A main frustration of everyone we spoke to, including the Hummingbird Project and the Refugee Youth Service, is that the authorities are not communicating their plan to them, even though they have more up-to-date and relevant information than the authorities. These organisations have been inside the camp for many months and have the trust of the refugees, something the authorities lack. However, the authorities do not seem willing to work in coordination with them although the organisations are requesting it, and this is only going to lead to putting more people in harm’s way.
One child which JCRAG volunteers know personally and who was written about in last month’s Gallery has tragically gone missing and is uncontactable. He may be safe and well, he may not be, we simply do not know and the more children who fall out of the support networks in the camp the more children who are put in grave danger. It’s great to see Care4Calais, Hummingbird Project, and Refugee Youth Service working tirelessly to protect these people, but it’s frustrating to witness the effects of the authorities agenda of not collaborating with them.
The final leg of this trip took us to Paris. It has been know that there has been a refugee crisis happening in the capital for some time, and with the destruction of the Calais camp it has become even more urgent to assess the situation there. Loaded with tents, sleeping bags, roll mats and blankets we met with a group in the centre of Paris who had previously been working in Athens. They told us of masses of people in one area of central Paris who have nothing, most being recent arrivals from Italy. The tents and bags were received gratefully as they distribute every evening to people who have nothing and are sleeping on mattresses or in boxes on the pavement.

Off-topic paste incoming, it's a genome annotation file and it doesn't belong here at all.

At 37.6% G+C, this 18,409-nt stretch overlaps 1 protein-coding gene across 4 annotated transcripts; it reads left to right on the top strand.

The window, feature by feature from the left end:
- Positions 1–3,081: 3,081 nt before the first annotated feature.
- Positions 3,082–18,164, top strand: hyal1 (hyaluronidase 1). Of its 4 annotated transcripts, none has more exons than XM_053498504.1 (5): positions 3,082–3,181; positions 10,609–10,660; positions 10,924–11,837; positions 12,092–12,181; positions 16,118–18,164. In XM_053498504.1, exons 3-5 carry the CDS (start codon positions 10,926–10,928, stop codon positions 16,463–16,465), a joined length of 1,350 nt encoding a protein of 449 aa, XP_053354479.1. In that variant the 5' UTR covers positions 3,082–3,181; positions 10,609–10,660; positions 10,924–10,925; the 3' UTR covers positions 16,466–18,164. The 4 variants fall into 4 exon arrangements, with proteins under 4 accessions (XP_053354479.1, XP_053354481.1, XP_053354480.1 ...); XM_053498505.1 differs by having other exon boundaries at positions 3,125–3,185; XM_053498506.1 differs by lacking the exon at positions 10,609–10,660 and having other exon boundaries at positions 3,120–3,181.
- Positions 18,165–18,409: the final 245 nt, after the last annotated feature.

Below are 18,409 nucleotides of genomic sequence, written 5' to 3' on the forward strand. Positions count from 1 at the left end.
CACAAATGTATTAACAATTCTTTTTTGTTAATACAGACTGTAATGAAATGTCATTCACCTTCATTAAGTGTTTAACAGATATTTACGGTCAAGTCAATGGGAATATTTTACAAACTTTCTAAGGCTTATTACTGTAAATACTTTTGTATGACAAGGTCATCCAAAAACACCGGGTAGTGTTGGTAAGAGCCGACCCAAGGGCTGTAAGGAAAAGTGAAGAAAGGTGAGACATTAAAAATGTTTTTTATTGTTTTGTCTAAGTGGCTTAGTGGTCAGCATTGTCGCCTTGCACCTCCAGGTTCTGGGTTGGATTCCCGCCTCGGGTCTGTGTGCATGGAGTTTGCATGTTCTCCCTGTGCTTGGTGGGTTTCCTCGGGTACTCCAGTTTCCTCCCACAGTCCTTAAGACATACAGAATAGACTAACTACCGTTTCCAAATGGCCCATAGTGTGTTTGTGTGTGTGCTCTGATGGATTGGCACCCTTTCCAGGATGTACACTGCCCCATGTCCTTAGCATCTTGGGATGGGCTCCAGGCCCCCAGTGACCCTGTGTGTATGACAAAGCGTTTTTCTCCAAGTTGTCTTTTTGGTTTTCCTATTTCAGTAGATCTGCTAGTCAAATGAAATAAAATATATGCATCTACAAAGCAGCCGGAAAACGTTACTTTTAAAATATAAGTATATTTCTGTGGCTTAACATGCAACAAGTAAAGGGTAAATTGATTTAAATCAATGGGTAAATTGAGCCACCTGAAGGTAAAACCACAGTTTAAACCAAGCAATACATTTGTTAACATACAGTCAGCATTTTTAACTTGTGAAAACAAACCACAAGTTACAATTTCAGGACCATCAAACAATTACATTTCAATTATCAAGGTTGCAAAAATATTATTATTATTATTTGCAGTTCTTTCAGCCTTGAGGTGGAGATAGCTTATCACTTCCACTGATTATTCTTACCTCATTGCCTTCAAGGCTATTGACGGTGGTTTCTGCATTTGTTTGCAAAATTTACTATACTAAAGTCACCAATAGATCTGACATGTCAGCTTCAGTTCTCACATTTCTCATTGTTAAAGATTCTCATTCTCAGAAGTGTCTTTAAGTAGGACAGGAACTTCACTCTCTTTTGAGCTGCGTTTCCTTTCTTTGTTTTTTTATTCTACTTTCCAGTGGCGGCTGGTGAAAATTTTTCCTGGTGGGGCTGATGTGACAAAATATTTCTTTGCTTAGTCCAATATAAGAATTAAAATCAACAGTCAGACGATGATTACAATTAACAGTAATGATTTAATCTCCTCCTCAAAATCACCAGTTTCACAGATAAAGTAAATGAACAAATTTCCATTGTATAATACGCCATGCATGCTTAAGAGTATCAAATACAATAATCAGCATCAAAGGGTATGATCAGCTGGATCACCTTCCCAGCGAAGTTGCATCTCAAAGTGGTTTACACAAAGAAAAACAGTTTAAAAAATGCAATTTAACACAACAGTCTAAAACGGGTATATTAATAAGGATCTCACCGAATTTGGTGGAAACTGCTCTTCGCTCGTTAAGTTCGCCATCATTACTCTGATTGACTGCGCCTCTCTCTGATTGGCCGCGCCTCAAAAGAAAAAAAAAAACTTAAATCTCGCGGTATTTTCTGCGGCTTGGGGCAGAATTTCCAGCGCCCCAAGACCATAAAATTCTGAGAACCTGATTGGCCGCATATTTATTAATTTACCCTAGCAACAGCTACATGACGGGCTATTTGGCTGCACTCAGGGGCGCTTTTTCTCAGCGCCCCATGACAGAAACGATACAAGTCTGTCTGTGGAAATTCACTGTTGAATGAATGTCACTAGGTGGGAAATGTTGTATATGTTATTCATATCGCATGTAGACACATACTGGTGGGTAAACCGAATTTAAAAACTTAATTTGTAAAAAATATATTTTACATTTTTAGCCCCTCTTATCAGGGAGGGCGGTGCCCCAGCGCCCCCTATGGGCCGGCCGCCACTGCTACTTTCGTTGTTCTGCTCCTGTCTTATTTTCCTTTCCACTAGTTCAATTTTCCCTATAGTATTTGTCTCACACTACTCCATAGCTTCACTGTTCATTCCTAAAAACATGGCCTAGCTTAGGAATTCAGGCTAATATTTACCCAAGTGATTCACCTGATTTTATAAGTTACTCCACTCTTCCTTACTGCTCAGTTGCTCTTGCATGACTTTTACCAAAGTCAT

We drove to the area where the refugees reside and frankly for me, it was overwhelming. To see a shanty town in the centre of Paris, one of the richest capitals in the world, is an abomination. People were in boxes, on blankets, some in tents, some on chairs, some chatting, some passed out awkwardly on the cold floor. Our contacts in Paris told us that there are women and children in this situation too, and because of the vastness of the city and the ever changing numbers with people arriving, it is hard to locate and identify them.
We were shown a video where French police are clearing more that 50 tents to take to landfill using a bulldozer, as the refugees they belonged to, under police instruction, watched on as their possessions were destroyed. Personally, I believe that actions like this are intended to break people’s spirit, intimidate, and put fear into them in the hope that they will simply disappear. This is not the way our governments should be treating anyone and we must speak out about it. It will not solve the situation and it flies in the face of the values of fundamental human rights.
JCRAG is sending another aid trip to the camp in Calais this weekend, 23rd October, with urgent supplies to help people in whatever situation they find themselves in after being evicted from the support networks of the camp. JCRAG is also committed to working to find credible and long-term solutions to this refugee crisis and will be working with groups to coordinate a response to the fall-out of the Calais evictions.
The founder of Care4Calais summed up the situation: “It’s going to make our job one hundred times more difficult.”